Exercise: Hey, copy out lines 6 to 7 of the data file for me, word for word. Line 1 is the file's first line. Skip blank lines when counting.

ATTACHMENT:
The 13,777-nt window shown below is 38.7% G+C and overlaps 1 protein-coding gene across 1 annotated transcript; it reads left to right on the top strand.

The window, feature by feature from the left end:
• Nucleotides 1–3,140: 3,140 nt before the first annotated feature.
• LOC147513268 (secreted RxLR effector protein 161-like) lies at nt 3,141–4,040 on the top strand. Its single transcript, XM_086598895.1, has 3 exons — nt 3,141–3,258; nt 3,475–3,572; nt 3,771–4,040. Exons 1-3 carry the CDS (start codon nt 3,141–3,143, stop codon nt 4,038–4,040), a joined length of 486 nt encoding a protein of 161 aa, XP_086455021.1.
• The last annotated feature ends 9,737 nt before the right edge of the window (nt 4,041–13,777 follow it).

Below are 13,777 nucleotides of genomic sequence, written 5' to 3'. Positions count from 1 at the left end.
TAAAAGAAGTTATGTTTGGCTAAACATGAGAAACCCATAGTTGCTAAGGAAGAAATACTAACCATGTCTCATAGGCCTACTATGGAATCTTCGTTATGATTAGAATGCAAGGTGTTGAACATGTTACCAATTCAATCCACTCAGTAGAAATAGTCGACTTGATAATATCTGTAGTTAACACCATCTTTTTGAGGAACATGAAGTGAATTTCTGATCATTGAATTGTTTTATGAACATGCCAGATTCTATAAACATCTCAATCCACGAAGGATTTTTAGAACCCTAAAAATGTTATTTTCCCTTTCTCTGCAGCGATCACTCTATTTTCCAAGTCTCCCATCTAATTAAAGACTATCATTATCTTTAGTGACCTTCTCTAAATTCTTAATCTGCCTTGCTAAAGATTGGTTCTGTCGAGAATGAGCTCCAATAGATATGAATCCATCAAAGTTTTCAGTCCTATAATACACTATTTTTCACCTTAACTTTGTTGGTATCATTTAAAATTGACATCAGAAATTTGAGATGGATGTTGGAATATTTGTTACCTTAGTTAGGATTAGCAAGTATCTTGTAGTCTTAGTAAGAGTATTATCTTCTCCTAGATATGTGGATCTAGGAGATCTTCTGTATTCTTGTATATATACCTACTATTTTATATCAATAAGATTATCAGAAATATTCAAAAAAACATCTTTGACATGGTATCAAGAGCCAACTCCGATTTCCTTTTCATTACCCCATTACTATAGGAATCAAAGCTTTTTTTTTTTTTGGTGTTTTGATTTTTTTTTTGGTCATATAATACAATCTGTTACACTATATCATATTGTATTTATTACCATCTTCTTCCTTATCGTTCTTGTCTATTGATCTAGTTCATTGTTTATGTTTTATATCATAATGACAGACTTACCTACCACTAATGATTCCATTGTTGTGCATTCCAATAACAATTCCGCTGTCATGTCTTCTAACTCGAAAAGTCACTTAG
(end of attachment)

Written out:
Below are 13,777 nucleotides of genomic sequence, written 5' to 3'. Positions count from 1 at the left end.
TAAAAGAAGTTATGTTTGGCTAAACATGAGAAACCCATAGTTGCTAAGGAAGAAATACTAACCATGTCTCATAGGCCTACTATGGAATCTTCGTTATGATTAGAATGCAAGGTGTTGAACATGTTACCAATTCAATCCACTCAGTAGAAATAGTCGACTTGATAATATCTGTAGTTAACACCATCTTTTTGAGGAACATGAAGTGAATTTCTGATCATTGAATTGTTTTATGAACATGCCAGATTCTATAAACATCTCAATCCACGAAGGATTTTTAGAACCCTAAAAATGTTATTTTCCCTTTCTCTGCAGCGATCACTCTATTTTCCAAGTCTCCCATCTAATTAAAGACTATCATTATCTTTAGTGACCTTCTCTAAATTCTTAATCTGCCTTGCTAAAGATTGGTTCTGTCGAGAATGAGCTCCAATAGATATGAATCCATCAAAGTTTTCAGTCCTATAATACACTATTTTTCACCTTAACTTTGTTGGTATCATTTAAAATTGACATCAGAAATTTGAGATGGATGTTGGAATATTTGTTACCTTAGTTAGGATTAGCAAGTATCTTGTAGTCTTAGTAAGAGTATTATCTTCTCCTAGATATGTGGATCTAGGAGATCTTCTGTATTCTTGTATATATACCTACTATTTTATATCAATAAGATTATCAGAAATATTCAAAAAAACATCTTTGACATGGTATCAAGAGCCAACTCCGATTTCCTTTTCATTACCCCATTACTATAGGAATCAAAGCTTTTTTTTTTTTTGGTGTTTTGATTTTTTTTTTGGTCATATAATACAATCTGTTACACTATATCATATTGTATTTATTACCATCTTCTTCCTTATCGTTCTTGTCTATTGATCTAGTTCATTGTTTATGTTTTATATCATAATGACAGACTTACCTACCACTAATGATTCCATTGTTGTGCATTCCAATAACAATTCCGCTGTCATGTCTTCTAACTCGAAAAGTCACTTAG